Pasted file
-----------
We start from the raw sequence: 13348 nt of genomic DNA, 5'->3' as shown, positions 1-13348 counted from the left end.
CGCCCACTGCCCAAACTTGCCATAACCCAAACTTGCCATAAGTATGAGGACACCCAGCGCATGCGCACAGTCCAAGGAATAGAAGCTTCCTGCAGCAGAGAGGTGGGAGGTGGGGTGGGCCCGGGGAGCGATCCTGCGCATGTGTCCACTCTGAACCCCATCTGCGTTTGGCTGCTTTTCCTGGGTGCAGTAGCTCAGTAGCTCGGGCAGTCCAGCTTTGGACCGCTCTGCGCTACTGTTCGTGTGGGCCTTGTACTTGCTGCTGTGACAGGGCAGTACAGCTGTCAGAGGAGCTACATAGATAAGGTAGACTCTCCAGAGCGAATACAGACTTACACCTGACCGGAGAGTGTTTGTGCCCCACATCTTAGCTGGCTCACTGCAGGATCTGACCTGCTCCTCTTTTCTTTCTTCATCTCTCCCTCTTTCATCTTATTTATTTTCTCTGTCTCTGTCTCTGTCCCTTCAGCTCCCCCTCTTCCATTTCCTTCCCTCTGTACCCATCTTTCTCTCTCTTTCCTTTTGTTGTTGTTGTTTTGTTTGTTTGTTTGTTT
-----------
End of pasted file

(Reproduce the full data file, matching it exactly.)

We start from the raw sequence: 13348 nt of genomic DNA, 5'->3' as shown, positions 1-13348 counted from the left end.
CGCCCACTGCCCAAACTTGCCATAACCCAAACTTGCCATAAGTATGAGGACACCCAGCGCATGCGCACAGTCCAAGGAATAGAAGCTTCCTGCAGCAGAGAGGTGGGAGGTGGGGTGGGCCCGGGGAGCGATCCTGCGCATGTGTCCACTCTGAACCCCATCTGCGTTTGGCTGCTTTTCCTGGGTGCAGTAGCTCAGTAGCTCGGGCAGTCCAGCTTTGGACCGCTCTGCGCTACTGTTCGTGTGGGCCTTGTACTTGCTGCTGTGACAGGGCAGTACAGCTGTCAGAGGAGCTACATAGATAAGGTAGACTCTCCAGAGCGAATACAGACTTACACCTGACCGGAGAGTGTTTGTGCCCCACATCTTAGCTGGCTCACTGCAGGATCTGACCTGCTCCTCTTTTCTTTCTTCATCTCTCCCTCTTTCATCTTATTTATTTTCTCTGTCTCTGTCTCTGTCCCTTCAGCTCCCCCTCTTCCATTTCCTTCCCTCTGTACCCATCTTTCTCTCTCTTTCCTTTTGTTGTTGTTGTTTTGTTTGTTTGTTTGTTT